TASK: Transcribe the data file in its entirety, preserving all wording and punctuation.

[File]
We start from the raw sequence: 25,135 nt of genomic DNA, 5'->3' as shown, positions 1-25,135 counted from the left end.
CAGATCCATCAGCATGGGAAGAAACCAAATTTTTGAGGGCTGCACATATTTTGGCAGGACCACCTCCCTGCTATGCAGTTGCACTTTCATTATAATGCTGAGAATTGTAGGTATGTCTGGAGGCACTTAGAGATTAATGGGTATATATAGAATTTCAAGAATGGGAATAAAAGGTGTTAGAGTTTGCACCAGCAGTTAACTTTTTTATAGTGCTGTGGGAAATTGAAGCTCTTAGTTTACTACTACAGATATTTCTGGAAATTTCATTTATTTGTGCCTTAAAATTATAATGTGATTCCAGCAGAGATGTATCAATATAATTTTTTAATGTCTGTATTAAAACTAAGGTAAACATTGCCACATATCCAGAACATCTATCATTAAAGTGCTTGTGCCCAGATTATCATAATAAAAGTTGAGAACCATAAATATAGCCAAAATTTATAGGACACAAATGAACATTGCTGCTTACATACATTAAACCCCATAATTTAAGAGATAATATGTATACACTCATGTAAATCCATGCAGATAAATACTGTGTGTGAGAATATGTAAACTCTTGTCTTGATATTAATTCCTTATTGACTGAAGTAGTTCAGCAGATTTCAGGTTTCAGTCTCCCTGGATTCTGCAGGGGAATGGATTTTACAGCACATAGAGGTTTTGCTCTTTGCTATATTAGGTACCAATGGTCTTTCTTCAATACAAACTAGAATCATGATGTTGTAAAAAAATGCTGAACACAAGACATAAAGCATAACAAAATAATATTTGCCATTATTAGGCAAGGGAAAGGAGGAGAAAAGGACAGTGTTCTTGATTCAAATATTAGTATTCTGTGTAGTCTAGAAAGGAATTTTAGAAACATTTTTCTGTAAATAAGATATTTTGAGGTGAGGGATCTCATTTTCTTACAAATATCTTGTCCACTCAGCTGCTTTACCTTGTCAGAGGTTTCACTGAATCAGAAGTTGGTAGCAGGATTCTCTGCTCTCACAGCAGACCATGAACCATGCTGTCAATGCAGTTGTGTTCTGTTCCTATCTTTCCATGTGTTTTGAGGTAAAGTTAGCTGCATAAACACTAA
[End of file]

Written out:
We start from the raw sequence: 25,135 nt of genomic DNA, 5'->3' as shown, positions 1-25,135 counted from the left end.
CAGATCCATCAGCATGGGAAGAAACCAAATTTTTGAGGGCTGCACATATTTTGGCAGGACCACCTCCCTGCTATGCAGTTGCACTTTCATTATAATGCTGAGAATTGTAGGTATGTCTGGAGGCACTTAGAGATTAATGGGTATATATAGAATTTCAAGAATGGGAATAAAAGGTGTTAGAGTTTGCACCAGCAGTTAACTTTTTTATAGTGCTGTGGGAAATTGAAGCTCTTAGTTTACTACTACAGATATTTCTGGAAATTTCATTTATTTGTGCCTTAAAATTATAATGTGATTCCAGCAGAGATGTATCAATATAATTTTTTAATGTCTGTATTAAAACTAAGGTAAACATTGCCACATATCCAGAACATCTATCATTAAAGTGCTTGTGCCCAGATTATCATAATAAAAGTTGAGAACCATAAATATAGCCAAAATTTATAGGACACAAATGAACATTGCTGCTTACATACATTAAACCCCATAATTTAAGAGATAATATGTATACACTCATGTAAATCCATGCAGATAAATACTGTGTGTGAGAATATGTAAACTCTTGTCTTGATATTAATTCCTTATTGACTGAAGTAGTTCAGCAGATTTCAGGTTTCAGTCTCCCTGGATTCTGCAGGGGAATGGATTTTACAGCACATAGAGGTTTTGCTCTTTGCTATATTAGGTACCAATGGTCTTTCTTCAATACAAACTAGAATCATGATGTTGTAAAAAAATGCTGAACACAAGACATAAAGCATAACAAAATAATATTTGCCATTATTAGGCAAGGGAAAGGAGGAGAAAAGGACAGTGTTCTTGATTCAAATATTAGTATTCTGTGTAGTCTAGAAAGGAATTTTAGAAACATTTTTCTGTAAATAAGATATTTTGAGGTGAGGGATCTCATTTTCTTACAAATATCTTGTCCACTCAGCTGCTTTACCTTGTCAGAGGTTTCACTGAATCAGAAGTTGGTAGCAGGATTCTCTGCTCTCACAGCAGACCATGAACCATGCTGTCAATGCAGTTGTGTTCTGTTCCTATCTTTCCATGTGTTTTGAGGTAAAGTTAGCTGCATAAACACTAA